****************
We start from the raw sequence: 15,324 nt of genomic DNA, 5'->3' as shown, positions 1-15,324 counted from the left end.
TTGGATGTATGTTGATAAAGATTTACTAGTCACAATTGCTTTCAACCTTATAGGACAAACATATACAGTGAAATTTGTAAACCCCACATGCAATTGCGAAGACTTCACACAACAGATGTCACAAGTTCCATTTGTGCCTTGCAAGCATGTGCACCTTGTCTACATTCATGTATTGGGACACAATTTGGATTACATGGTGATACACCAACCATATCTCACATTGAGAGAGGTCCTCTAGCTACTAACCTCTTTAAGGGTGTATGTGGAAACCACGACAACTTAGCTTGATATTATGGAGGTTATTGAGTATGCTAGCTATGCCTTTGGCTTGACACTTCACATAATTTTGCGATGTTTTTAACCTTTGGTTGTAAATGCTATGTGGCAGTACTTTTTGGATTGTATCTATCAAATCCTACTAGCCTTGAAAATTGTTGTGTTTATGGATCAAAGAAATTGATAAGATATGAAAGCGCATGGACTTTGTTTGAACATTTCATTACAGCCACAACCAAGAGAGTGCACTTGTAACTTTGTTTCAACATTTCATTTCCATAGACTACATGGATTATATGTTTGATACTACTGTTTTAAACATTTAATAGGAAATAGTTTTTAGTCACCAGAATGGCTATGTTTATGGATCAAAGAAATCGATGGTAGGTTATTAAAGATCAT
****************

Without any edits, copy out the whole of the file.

We start from the raw sequence: 15,324 nt of genomic DNA, 5'->3' as shown, positions 1-15,324 counted from the left end.
TTGGATGTATGTTGATAAAGATTTACTAGTCACAATTGCTTTCAACCTTATAGGACAAACATATACAGTGAAATTTGTAAACCCCACATGCAATTGCGAAGACTTCACACAACAGATGTCACAAGTTCCATTTGTGCCTTGCAAGCATGTGCACCTTGTCTACATTCATGTATTGGGACACAATTTGGATTACATGGTGATACACCAACCATATCTCACATTGAGAGAGGTCCTCTAGCTACTAACCTCTTTAAGGGTGTATGTGGAAACCACGACAACTTAGCTTGATATTATGGAGGTTATTGAGTATGCTAGCTATGCCTTTGGCTTGACACTTCACATAATTTTGCGATGTTTTTAACCTTTGGTTGTAAATGCTATGTGGCAGTACTTTTTGGATTGTATCTATCAAATCCTACTAGCCTTGAAAATTGTTGTGTTTATGGATCAAAGAAATTGATAAGATATGAAAGCGCATGGACTTTGTTTGAACATTTCATTACAGCCACAACCAAGAGAGTGCACTTGTAACTTTGTTTCAACATTTCATTTCCATAGACTACATGGATTATATGTTTGATACTACTGTTTTAAACATTTAATAGGAAATAGTTTTTAGTCACCAGAATGGCTATGTTTATGGATCAAAGAAATCGATGGTAGGTTATTAAAGATCAT